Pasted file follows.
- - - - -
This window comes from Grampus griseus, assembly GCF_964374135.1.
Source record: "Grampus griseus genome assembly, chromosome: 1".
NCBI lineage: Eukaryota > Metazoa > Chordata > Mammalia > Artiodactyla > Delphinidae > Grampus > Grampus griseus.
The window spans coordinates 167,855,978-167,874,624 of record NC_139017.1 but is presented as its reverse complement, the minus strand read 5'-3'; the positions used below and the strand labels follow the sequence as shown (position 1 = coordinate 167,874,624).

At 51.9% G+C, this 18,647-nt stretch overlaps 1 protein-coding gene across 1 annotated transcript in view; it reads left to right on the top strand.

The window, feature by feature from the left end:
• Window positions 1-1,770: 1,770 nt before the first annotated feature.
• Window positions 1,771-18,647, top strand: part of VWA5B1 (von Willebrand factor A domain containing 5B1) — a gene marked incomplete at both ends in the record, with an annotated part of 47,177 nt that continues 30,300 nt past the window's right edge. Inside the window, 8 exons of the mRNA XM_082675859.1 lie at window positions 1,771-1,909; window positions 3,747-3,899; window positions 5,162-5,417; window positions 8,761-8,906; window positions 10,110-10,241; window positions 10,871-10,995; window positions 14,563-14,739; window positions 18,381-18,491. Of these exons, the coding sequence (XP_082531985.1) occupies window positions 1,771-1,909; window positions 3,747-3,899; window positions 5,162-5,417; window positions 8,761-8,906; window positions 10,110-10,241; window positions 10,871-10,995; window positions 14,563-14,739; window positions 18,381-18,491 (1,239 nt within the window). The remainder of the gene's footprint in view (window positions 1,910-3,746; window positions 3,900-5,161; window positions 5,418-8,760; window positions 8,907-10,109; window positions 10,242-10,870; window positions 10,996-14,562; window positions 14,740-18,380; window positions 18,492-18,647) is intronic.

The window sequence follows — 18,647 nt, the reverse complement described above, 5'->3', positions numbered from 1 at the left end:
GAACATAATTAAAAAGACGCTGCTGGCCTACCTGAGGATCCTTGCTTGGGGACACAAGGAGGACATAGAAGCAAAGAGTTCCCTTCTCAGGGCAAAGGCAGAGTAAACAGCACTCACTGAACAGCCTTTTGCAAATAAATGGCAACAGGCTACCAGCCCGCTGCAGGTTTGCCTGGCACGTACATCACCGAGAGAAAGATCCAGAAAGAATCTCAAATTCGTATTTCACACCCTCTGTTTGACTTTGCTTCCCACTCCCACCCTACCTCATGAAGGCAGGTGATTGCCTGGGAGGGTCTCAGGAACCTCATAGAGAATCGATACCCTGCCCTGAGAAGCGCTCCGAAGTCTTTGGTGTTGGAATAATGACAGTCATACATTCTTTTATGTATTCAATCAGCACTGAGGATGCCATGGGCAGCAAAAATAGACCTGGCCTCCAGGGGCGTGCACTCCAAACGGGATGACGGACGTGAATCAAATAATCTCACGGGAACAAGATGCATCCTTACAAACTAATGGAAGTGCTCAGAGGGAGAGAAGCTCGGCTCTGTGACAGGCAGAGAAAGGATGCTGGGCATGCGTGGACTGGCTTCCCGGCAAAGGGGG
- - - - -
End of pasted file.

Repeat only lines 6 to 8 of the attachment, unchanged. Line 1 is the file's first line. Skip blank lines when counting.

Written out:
The window, feature by feature from the left end:
• Window positions 1-1,770: 1,770 nt before the first annotated feature.
• Window positions 1,771-18,647, top strand: part of VWA5B1 (von Willebrand factor A domain containing 5B1) — a gene marked incomplete at both ends in the record, with an annotated part of 47,177 nt that continues 30,300 nt past the window's right edge. Inside the window, 8 exons of the mRNA XM_082675859.1 lie at window positions 1,771-1,909; window positions 3,747-3,899; window positions 5,162-5,417; window positions 8,761-8,906; window positions 10,110-10,241; window positions 10,871-10,995; window positions 14,563-14,739; window positions 18,381-18,491. Of these exons, the coding sequence (XP_082531985.1) occupies window positions 1,771-1,909; window positions 3,747-3,899; window positions 5,162-5,417; window positions 8,761-8,906; window positions 10,110-10,241; window positions 10,871-10,995; window positions 14,563-14,739; window positions 18,381-18,491 (1,239 nt within the window). The remainder of the gene's footprint in view (window positions 1,910-3,746; window positions 3,900-5,161; window positions 5,418-8,760; window positions 8,907-10,109; window positions 10,242-10,870; window positions 10,996-14,562; window positions 14,740-18,380; window positions 18,492-18,647) is intronic.